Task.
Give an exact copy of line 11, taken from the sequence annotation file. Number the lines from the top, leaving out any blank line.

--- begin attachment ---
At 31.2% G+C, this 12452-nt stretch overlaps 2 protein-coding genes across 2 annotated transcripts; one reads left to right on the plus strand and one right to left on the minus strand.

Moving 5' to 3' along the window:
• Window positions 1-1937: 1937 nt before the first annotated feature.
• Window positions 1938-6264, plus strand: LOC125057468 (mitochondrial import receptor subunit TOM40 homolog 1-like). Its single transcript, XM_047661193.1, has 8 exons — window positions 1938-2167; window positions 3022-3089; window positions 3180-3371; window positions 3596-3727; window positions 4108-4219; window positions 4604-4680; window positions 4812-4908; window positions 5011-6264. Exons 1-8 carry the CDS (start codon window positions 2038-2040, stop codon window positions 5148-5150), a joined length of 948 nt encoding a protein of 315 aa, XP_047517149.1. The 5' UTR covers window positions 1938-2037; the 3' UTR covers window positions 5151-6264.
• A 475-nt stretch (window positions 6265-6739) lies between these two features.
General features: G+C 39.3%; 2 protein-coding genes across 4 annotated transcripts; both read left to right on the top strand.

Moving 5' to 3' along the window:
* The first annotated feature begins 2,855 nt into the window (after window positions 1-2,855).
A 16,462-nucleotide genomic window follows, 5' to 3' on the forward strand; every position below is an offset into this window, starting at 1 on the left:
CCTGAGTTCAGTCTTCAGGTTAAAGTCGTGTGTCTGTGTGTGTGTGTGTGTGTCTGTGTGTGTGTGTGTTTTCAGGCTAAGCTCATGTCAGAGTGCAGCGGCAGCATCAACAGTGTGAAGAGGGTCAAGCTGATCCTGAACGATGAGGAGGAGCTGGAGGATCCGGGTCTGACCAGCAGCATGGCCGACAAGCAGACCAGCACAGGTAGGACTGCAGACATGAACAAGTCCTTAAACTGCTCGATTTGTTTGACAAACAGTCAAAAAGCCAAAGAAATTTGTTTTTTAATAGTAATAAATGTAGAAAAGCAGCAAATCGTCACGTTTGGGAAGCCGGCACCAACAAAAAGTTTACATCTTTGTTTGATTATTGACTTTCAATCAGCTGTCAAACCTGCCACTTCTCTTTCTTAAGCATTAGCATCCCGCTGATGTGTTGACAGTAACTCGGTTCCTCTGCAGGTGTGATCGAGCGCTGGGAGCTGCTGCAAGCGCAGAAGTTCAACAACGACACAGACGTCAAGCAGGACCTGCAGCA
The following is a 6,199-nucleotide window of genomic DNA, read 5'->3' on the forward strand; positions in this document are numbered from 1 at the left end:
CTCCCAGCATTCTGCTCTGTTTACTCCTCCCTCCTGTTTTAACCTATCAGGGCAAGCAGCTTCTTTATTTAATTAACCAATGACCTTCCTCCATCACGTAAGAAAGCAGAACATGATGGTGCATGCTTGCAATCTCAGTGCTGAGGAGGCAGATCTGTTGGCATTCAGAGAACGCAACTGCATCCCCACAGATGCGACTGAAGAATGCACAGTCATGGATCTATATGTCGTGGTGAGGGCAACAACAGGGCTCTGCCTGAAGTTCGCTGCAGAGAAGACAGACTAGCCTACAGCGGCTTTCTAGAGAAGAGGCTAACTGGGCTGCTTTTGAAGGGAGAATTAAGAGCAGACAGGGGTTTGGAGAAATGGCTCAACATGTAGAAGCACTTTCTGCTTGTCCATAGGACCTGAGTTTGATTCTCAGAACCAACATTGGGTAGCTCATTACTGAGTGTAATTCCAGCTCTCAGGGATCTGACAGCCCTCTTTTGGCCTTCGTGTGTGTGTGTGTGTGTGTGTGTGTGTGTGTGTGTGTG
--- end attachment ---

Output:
The following is a 6,199-nucleotide window of genomic DNA, read 5'->3' on the forward strand; positions in this document are numbered from 1 at the left end: